How to do a Self-Check for Moles

Posted on the 29 November 2013 at 13:52

Spotting unusual moles early gives the best opportunity for intervention and cure if any abnormalities are identified.

Here’s how to perform a thorough self-check for moles:

Before you start:

  • If possible enlist the help of another person to do the ‘checking’.  If not, you will need a hand  mirror and a full length mirror
  • Set aside 5 minutes or so where  you won’t be interrupted
  • Choose a well lit room, so that you can clearly see skin blemishes

What to look for:

In summary, you are looking for ‘unusual’ or ugly mole compared to the other moles. It could be a fast-growing new mole or else a pre-existing mole that changes size, shape, colour or starts to bleed, itch or redden. Read more in the ABCDE rule, which describes the features of early melanoma and is described in The Facts About Moles.

How to do your mole self-check:

  1. Start at the top – inspect your hair, moving the parting and dividing hair for a thorough check of all the scalp. Then check your face, especially nose, lips, mouth and ears and the neck
  2. Start at the hands – backs, palms, between fingers – and work up from the wrists and forearms all the way to the shoulder area. Don’t forget the underside of the arms
  3. Thoroughly check the torso area, including chest and back and down to the buttocks/pelvis
  4. Starting with your feet, check your legs thoroughly – even between the toes, undersides of feet, behind knees, groin area
  5. Now think about any areas you might have missed – check pubic area, eyelids, behind the ears, beneath the breasts… While moles are related to sun this is not always the case, so be really thorough and leave no crease unchecked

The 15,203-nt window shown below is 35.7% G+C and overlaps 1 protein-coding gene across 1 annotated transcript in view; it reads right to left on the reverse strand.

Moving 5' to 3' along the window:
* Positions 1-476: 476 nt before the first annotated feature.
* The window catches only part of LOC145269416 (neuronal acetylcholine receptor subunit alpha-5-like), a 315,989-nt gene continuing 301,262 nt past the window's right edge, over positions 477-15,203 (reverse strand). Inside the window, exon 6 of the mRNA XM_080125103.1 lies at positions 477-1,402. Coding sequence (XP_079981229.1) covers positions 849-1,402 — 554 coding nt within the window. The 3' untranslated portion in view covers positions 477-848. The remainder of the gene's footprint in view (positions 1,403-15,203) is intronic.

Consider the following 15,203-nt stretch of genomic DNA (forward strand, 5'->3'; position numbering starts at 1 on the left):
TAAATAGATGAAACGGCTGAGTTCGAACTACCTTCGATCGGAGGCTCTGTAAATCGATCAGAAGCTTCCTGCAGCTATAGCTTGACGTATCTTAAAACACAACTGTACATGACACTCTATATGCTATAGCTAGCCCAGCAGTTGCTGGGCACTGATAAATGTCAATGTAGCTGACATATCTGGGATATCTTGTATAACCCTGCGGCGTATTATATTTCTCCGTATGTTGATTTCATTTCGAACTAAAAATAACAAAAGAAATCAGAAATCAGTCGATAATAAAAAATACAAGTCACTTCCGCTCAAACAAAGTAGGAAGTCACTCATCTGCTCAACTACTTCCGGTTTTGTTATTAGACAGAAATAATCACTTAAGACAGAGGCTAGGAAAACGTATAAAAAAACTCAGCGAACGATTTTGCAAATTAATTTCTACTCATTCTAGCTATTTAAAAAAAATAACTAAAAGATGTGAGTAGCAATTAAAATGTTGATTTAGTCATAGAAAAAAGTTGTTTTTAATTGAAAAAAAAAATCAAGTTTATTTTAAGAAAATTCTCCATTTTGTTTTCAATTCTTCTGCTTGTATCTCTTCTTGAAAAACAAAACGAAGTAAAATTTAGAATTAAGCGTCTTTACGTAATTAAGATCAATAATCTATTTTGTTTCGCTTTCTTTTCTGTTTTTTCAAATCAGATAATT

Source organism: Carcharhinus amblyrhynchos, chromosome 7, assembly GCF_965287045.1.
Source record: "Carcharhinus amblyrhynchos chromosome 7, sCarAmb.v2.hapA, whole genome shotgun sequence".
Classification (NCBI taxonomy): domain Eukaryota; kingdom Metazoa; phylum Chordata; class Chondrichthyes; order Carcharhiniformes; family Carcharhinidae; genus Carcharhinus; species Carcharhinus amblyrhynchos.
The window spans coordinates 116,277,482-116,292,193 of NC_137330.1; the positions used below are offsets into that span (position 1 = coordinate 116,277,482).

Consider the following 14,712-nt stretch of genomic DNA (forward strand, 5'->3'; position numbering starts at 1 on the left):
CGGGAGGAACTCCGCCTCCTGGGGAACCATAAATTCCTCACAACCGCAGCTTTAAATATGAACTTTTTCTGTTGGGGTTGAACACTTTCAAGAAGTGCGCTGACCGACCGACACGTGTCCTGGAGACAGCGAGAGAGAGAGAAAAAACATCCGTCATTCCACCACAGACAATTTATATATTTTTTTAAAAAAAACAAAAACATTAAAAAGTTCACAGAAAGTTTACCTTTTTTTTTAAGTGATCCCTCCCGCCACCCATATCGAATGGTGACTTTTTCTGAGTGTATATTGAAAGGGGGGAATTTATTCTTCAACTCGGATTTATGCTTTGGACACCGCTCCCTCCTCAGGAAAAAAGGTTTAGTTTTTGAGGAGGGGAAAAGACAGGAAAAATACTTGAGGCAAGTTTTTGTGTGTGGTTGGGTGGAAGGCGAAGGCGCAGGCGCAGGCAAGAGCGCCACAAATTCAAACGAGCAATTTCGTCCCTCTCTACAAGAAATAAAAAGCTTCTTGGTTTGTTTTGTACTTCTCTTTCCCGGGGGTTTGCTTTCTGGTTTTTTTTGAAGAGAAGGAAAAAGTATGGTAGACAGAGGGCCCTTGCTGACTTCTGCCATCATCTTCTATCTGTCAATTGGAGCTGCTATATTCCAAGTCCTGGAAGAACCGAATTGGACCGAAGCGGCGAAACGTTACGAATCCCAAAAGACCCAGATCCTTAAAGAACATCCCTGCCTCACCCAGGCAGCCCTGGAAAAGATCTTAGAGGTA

What to do if you find a suspicious mole:

If you see any unusual mole activity or irregularities, then see a GP as soon as possible. Malignant melanoma is rare, but a dangerous and deadly form of cancer. Early intervention gives the best possible chances for recovery, which is why regular mole checks are advised.

If the mole is not of medical concern, then it can still be removed. This is a popular choice for aesthetic reasons (e.g. people don’t like the look of the mole) or convenience (e.g. it catches on clothing). Unfortunately, mole removal for non-medical reasons is not generally covered on the NHS so this would be in private clinics under local anaesthetic as a day case. Mole removal can be performed using laser mole removal or mole removal surgery, modern techniques which should only leave minimal scarring when performed by skilled and experienced doctors.

Some private mole removal clinics, like Cosmedics, also offer a full mole check which is carried out by a doctor.  

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